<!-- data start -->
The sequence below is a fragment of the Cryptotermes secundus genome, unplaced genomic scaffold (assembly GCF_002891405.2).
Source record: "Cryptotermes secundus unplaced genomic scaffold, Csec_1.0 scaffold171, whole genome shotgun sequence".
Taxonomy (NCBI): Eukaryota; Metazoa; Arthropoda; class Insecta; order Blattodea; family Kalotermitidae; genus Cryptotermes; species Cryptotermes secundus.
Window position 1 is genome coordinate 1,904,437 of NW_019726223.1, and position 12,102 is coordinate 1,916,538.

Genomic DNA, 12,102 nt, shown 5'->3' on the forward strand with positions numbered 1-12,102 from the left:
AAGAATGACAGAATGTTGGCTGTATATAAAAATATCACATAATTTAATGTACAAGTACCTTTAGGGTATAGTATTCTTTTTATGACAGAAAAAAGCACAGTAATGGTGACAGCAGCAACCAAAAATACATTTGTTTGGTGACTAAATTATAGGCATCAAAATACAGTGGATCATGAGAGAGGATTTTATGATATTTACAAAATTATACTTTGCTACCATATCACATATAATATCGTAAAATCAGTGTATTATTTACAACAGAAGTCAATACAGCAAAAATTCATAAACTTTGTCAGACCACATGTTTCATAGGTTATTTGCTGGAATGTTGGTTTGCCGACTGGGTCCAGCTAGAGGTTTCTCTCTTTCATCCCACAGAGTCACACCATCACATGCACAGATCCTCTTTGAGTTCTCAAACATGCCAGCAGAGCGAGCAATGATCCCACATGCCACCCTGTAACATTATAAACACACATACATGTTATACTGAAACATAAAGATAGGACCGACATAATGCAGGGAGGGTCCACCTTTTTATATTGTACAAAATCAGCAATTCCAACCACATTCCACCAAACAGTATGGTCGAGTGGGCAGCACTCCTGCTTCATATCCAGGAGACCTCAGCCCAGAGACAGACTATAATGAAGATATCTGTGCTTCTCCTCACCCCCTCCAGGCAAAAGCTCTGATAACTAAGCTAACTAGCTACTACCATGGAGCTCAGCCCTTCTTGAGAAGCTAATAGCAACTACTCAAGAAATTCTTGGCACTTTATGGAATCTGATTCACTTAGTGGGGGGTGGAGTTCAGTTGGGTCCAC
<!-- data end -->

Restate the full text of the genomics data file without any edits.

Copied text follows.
The sequence below is a fragment of the Cryptotermes secundus genome, unplaced genomic scaffold (assembly GCF_002891405.2).
Source record: "Cryptotermes secundus unplaced genomic scaffold, Csec_1.0 scaffold171, whole genome shotgun sequence".
Taxonomy (NCBI): Eukaryota; Metazoa; Arthropoda; class Insecta; order Blattodea; family Kalotermitidae; genus Cryptotermes; species Cryptotermes secundus.
Window position 1 is genome coordinate 1,904,437 of NW_019726223.1, and position 12,102 is coordinate 1,916,538.

Genomic DNA, 12,102 nt, shown 5'->3' on the forward strand with positions numbered 1-12,102 from the left:
AAGAATGACAGAATGTTGGCTGTATATAAAAATATCACATAATTTAATGTACAAGTACCTTTAGGGTATAGTATTCTTTTTATGACAGAAAAAAGCACAGTAATGGTGACAGCAGCAACCAAAAATACATTTGTTTGGTGACTAAATTATAGGCATCAAAATACAGTGGATCATGAGAGAGGATTTTATGATATTTACAAAATTATACTTTGCTACCATATCACATATAATATCGTAAAATCAGTGTATTATTTACAACAGAAGTCAATACAGCAAAAATTCATAAACTTTGTCAGACCACATGTTTCATAGGTTATTTGCTGGAATGTTGGTTTGCCGACTGGGTCCAGCTAGAGGTTTCTCTCTTTCATCCCACAGAGTCACACCATCACATGCACAGATCCTCTTTGAGTTCTCAAACATGCCAGCAGAGCGAGCAATGATCCCACATGCCACCCTGTAACATTATAAACACACATACATGTTATACTGAAACATAAAGATAGGACCGACATAATGCAGGGAGGGTCCACCTTTTTATATTGTACAAAATCAGCAATTCCAACCACATTCCACCAAACAGTATGGTCGAGTGGGCAGCACTCCTGCTTCATATCCAGGAGACCTCAGCCCAGAGACAGACTATAATGAAGATATCTGTGCTTCTCCTCACCCCCTCCAGGCAAAAGCTCTGATAACTAAGCTAACTAGCTACTACCATGGAGCTCAGCCCTTCTTGAGAAGCTAATAGCAACTACTCAAGAAATTCTTGGCACTTTATGGAATCTGATTCACTTAGTGGGGGGTGGAGTTCAGTTGGGTCCAC